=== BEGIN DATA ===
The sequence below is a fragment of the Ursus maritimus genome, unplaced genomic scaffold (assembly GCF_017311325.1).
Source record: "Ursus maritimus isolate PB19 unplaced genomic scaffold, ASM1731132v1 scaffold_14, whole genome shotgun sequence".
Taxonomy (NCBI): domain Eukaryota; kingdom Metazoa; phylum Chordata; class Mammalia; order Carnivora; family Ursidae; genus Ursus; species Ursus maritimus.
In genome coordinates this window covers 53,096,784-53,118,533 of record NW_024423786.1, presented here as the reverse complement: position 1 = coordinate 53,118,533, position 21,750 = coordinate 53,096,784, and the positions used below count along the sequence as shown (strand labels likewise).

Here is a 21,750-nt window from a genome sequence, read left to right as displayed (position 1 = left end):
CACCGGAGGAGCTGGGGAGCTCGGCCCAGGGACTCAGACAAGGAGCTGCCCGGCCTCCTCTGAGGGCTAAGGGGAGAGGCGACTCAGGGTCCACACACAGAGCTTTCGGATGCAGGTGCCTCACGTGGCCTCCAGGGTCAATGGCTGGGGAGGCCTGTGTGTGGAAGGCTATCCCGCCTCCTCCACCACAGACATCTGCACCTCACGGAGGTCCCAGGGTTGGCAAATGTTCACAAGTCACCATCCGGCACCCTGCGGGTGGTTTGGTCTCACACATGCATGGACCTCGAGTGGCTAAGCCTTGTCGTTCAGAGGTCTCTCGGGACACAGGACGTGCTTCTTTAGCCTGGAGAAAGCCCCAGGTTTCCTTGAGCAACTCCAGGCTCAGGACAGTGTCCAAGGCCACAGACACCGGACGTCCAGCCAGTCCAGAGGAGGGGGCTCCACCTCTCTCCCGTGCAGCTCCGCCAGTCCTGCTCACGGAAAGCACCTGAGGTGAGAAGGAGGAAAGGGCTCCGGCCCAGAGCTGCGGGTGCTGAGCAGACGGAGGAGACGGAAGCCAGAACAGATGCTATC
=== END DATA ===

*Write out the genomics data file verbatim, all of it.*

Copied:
The sequence below is a fragment of the Ursus maritimus genome, unplaced genomic scaffold (assembly GCF_017311325.1).
Source record: "Ursus maritimus isolate PB19 unplaced genomic scaffold, ASM1731132v1 scaffold_14, whole genome shotgun sequence".
Taxonomy (NCBI): domain Eukaryota; kingdom Metazoa; phylum Chordata; class Mammalia; order Carnivora; family Ursidae; genus Ursus; species Ursus maritimus.
In genome coordinates this window covers 53,096,784-53,118,533 of record NW_024423786.1, presented here as the reverse complement: position 1 = coordinate 53,118,533, position 21,750 = coordinate 53,096,784, and the positions used below count along the sequence as shown (strand labels likewise).

Here is a 21,750-nt window from a genome sequence, read left to right as displayed (position 1 = left end):
CACCGGAGGAGCTGGGGAGCTCGGCCCAGGGACTCAGACAAGGAGCTGCCCGGCCTCCTCTGAGGGCTAAGGGGAGAGGCGACTCAGGGTCCACACACAGAGCTTTCGGATGCAGGTGCCTCACGTGGCCTCCAGGGTCAATGGCTGGGGAGGCCTGTGTGTGGAAGGCTATCCCGCCTCCTCCACCACAGACATCTGCACCTCACGGAGGTCCCAGGGTTGGCAAATGTTCACAAGTCACCATCCGGCACCCTGCGGGTGGTTTGGTCTCACACATGCATGGACCTCGAGTGGCTAAGCCTTGTCGTTCAGAGGTCTCTCGGGACACAGGACGTGCTTCTTTAGCCTGGAGAAAGCCCCAGGTTTCCTTGAGCAACTCCAGGCTCAGGACAGTGTCCAAGGCCACAGACACCGGACGTCCAGCCAGTCCAGAGGAGGGGGCTCCACCTCTCTCCCGTGCAGCTCCGCCAGTCCTGCTCACGGAAAGCACCTGAGGTGAGAAGGAGGAAAGGGCTCCGGCCCAGAGCTGCGGGTGCTGAGCAGACGGAGGAGACGGAAGCCAGAACAGATGCTATC